These are the warning signs of hyperthermia.  As with any sign that your pregnancy is moving outside of normal, it is important to get rest and replenish your fluids.  It is imperative that you call your care provider if you experience any of these symptoms and it’s not close to your due date, and you know you been exposed to intense sun and/or heat.  If these symptoms persist after rest and fluid intake, ask yourself if you should be heading to the nearest hospital:
1.  More than five contractions or cramps per hour
2.  Bright red vaginal bleeding
3.  Acute or continuous vomiting
4.  Low, dull backache
5.  Intense pelvic pressure
6.  Swelling or puffiness of the face or hands – this could be a sign of preeclampsia
Heat Cramps
Heat cramps are the earliest warning sign of hyperthermia.  This typically follows after heavy perspiration.  The loss of electrolytes leads to muscle spasms.  If and when you experience any cramping after a lot of perspiration, listen to your body.  Take steps to reduce your body temperature immediately and replenish the electrolytes in your body.  If you can recognize and ward off a dangerous rise in body temperature at the beginning, you may be able avoid the other dangers and complications of hyperthermia.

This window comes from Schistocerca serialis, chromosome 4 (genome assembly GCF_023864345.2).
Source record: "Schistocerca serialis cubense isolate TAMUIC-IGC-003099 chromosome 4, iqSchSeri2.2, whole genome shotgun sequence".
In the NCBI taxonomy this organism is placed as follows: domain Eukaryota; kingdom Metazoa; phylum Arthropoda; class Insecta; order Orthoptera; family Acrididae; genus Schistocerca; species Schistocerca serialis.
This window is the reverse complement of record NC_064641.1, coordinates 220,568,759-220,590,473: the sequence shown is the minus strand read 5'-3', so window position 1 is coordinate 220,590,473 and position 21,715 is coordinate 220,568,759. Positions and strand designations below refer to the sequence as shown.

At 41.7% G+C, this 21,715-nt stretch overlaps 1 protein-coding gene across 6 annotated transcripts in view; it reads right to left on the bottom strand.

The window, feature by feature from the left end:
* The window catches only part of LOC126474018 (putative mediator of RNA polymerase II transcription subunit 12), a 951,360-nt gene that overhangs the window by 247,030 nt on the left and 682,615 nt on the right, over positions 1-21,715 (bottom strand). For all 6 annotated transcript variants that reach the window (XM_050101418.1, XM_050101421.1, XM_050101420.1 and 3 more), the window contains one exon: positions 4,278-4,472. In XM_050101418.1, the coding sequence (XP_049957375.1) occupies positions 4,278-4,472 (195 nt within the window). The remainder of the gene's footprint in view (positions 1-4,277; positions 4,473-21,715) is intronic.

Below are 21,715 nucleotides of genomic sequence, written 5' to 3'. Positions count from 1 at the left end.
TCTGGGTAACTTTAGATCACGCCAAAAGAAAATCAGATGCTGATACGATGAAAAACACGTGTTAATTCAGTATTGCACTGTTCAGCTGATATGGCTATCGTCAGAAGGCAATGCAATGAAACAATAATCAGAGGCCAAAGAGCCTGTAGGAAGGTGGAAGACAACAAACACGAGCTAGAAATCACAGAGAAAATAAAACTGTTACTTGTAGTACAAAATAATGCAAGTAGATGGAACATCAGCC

Heat Exhaustion
Heat exhaustion is caused by prolonged exposure to high temperatures, a restricted fluid intake or the failure of the body’s mechanism to regulate your temperature.  Signs that you might be experiencing heat exhaustion are:
- Skin that may feel cool and moist and appear pale
- Headache, nausea, weakness, dizziness, faintness, light-headedness, fatigue, exhaustion, mental confusion, anxiety, muscle cramps
- Rapid, weak pulse
- Breathing may be fast and shallow or it may feel like you have shortness of breath
- Blood pressure may drop
I will repeat, the best thing to do if you experience any of these symptoms or warning signs is to take steps to reduce your body temperature immediately and replenish the electrolytes in your body.  These are more serious signs, so please don’t hesitate to enlist the help of strangers to assist you to a cooler place and to bring you water or other fluids, such as juice or an electrolyte drink.
Heat Stroke
Heat stroke is a life-threatening condition that requires immediate medical attention.  When you experience any of these symptoms due to prolonged exposure to high temperatures, a restricted fluid intake or the failure of the body’s mechanism to regulate your temperature, the impact on the body is much greater.  As a Bradley Method® instructor we cannot give you medical advice, what we can and always will tell you to do in these situations is to call your care provider and get yourself to the nearest hospital to ensure that both mother and baby are attended to as soon as possible.